New Year’s Eve will arrive this week. Each time we reboot the calendar it’s an occasion for much celebrating, much drinking, and many needless deaths. And everywhere I look, I see yet another reminder: Don’t drink and drive. X thousand people died on the highway last year; don’t let this happen to you! Be a designated driver. And so on. By one account, about 148 million people have served as – or have been helped by – such a benevolent volunteer. As I pondered these weighty matters today, a terrifying revelation came upon me:
I have become my grandmother.
Yes, it’s true. And my friend Tom, a decorated officer with the California Highway Patrol. And my other friend Charlotte, a public health nurse for the County of Los Angeles. And every intolerant self-righteous religious prude in town, for that matter, because for once in my life I actually find myself agreeing with all of them.
Yikes. Go figure.
This designated-driver concept was actually conceived in Scandinavia back in the 1920s, but somehow it took another 60 years or so to gain traction on this side of the pond. It’s impossible to know the exact numbers, but I’m confident that thousands of lives have been saved, along with thousands of vehicles perhaps even billions in property damage and medical bills.
But what, exactly, is the broader lesson here? As with all things involving fallible humans these savings come at a cost, and I wonder if we’re being penny-wise and pound-foolish.
Just the other day, I saw this billboard a few blocks from my home. Essentially the fine folks at Anheuser-Busch tell us that if you meet a pretty girl at a bar, and you want to take her home, it’s perfectly fine as long as you let her drive. Hmmm…
I wonder, have the titans of St. Louis bothered to examine the full implications of this message?
Designating a driver means that it’s perfectly OK to get drunk, as long as you don’t drive. It means that your friends can sit back and watch as you get plastered, knowing the consequences but not caring enough to intervene. You might get home uninjured, but then what? You remain an alcoholic, yell at your wife, kick the dog, beat the kids, barf on the dining room table, and miss work the next day because of your hangover. You dodged a bullet this time, but where will you be at midnight tomorrow?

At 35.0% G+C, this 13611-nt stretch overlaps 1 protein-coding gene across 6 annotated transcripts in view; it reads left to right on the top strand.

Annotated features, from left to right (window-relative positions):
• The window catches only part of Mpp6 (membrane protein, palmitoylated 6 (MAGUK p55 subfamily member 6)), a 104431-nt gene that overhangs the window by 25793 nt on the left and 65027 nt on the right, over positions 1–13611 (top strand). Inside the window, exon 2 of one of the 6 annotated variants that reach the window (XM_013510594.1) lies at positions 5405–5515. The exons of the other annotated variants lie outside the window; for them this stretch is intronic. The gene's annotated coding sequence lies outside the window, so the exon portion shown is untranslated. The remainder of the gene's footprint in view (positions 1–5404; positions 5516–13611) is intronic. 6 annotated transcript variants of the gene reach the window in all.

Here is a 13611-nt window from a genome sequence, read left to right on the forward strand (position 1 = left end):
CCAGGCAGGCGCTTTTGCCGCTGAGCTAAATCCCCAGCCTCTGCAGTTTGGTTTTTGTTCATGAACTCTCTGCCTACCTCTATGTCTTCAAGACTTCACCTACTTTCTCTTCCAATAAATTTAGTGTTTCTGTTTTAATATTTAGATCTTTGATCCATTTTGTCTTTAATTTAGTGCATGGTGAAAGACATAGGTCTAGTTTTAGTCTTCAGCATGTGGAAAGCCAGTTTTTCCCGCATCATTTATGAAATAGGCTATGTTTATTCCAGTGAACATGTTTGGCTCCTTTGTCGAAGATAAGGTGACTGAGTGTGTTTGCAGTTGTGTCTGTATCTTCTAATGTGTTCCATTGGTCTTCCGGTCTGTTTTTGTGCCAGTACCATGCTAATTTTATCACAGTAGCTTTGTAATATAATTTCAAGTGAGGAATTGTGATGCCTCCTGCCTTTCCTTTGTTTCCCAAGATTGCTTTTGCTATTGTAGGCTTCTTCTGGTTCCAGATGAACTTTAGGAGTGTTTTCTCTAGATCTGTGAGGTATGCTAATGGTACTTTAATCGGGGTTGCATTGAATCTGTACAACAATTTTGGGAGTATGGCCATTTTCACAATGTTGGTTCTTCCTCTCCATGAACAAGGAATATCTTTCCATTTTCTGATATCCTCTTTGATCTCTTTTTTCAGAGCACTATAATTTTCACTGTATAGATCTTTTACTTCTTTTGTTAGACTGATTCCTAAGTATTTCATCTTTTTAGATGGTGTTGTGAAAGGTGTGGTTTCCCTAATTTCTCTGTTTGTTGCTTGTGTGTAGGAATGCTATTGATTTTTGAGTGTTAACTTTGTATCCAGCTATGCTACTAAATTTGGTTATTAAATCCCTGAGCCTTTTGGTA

Remarkably, the marketing people at Busch have figured out that sex sells. Hey handsome, come on over to my place. What happens when a woman goes home with a stranger she met only an hour ago? Often, it means that she gets raped. Or robbed. Or infected with some exotic disease. Or worse. Oh, and did I mention that the guy is already stoned out of his gourd? Yes, she knows, but she charges ahead anyway.
So you’re too young to drink? All is not lost; you can still enjoy the benefits of this twisted logic. Just go to your friendly neighborhood school nurse, and she will be happy to give you a condom upon request. Yes, technically, 14 year-olds shouldn’t be having sex. But c’mon, they’re gonna do it anyway, right? Let’s enable their bad choices, and make sure that it’s safe sex. Hey, you don’t suppose they’ll enjoy it, and make plans to hook up more often? Nah, that never happens.
I have some experience here, because alcoholism runs in my family. My father drove home drunk at least once a week (with the occasional month or two of attempted sobriety here and there) for over thirty years. And he had a spotless driving record. Never a fender bender, never a scratch or dent on his car. He knew how to work the system, running between the raindrops, always staying one step ahead of the law, the ambulance, the tow truck.
But he, like millions of others (and their families), paid a steep price for his failings nonetheless. He died a broken man at 65, in a family where most men live well into their eighties. Designating a driver would make no difference for someone like him, apart from the inconvenience of retrieving his car the following morning.
Don’t get me wrong, I enjoy the occasional cocktail when dining out with friends. I’m not anti-booze, just anti-stupid. A ride home from a bar, or a condom for a teen, merely trades one problem for ten others.
They say that friends don’t let friends drive drunk. I say a friend doesn’t let a friend get drunk in the first place. We should be teaching our children ethics, to help them stay out of trouble; but instead we simply show them how to avoid the consequences when they inevitably do.